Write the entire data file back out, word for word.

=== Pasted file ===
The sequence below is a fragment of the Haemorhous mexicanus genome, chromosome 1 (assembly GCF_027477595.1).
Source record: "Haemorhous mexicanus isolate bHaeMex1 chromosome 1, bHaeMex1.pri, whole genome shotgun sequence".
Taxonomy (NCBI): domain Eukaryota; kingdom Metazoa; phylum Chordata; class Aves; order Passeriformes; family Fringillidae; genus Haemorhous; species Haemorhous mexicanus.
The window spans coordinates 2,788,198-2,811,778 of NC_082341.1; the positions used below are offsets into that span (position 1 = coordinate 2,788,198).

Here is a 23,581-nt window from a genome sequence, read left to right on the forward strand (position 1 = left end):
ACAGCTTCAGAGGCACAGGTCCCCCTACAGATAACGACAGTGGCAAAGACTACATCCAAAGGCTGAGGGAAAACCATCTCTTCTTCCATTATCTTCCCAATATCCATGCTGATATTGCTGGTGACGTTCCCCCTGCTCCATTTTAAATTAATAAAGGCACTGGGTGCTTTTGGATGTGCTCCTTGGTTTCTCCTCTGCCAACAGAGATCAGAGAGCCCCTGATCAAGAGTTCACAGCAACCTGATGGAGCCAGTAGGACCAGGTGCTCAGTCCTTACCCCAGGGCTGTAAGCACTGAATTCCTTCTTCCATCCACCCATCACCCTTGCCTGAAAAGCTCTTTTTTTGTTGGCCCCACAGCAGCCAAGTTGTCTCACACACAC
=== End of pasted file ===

The sequence below is a fragment of the Haemorhous mexicanus genome, chromosome 1 (assembly GCF_027477595.1).
Source record: "Haemorhous mexicanus isolate bHaeMex1 chromosome 1, bHaeMex1.pri, whole genome shotgun sequence".
Taxonomy (NCBI): domain Eukaryota; kingdom Metazoa; phylum Chordata; class Aves; order Passeriformes; family Fringillidae; genus Haemorhous; species Haemorhous mexicanus.
The window spans coordinates 2,788,198-2,811,778 of NC_082341.1; the positions used below are offsets into that span (position 1 = coordinate 2,788,198).

Here is a 23,581-nt window from a genome sequence, read left to right on the forward strand (position 1 = left end):
ACAGCTTCAGAGGCACAGGTCCCCCTACAGATAACGACAGTGGCAAAGACTACATCCAAAGGCTGAGGGAAAACCATCTCTTCTTCCATTATCTTCCCAATATCCATGCTGATATTGCTGGTGACGTTCCCCCTGCTCCATTTTAAATTAATAAAGGCACTGGGTGCTTTTGGATGTGCTCCTTGGTTTCTCCTCTGCCAACAGAGATCAGAGAGCCCCTGATCAAGAGTTCACAGCAACCTGATGGAGCCAGTAGGACCAGGTGCTCAGTCCTTACCCCAGGGCTGTAAGCACTGAATTCCTTCTTCCATCCACCCATCACCCTTGCCTGAAAAGCTCTTTTTTTGTTGGCCCCACAGCAGCCAAGTTGTCTCACACACAC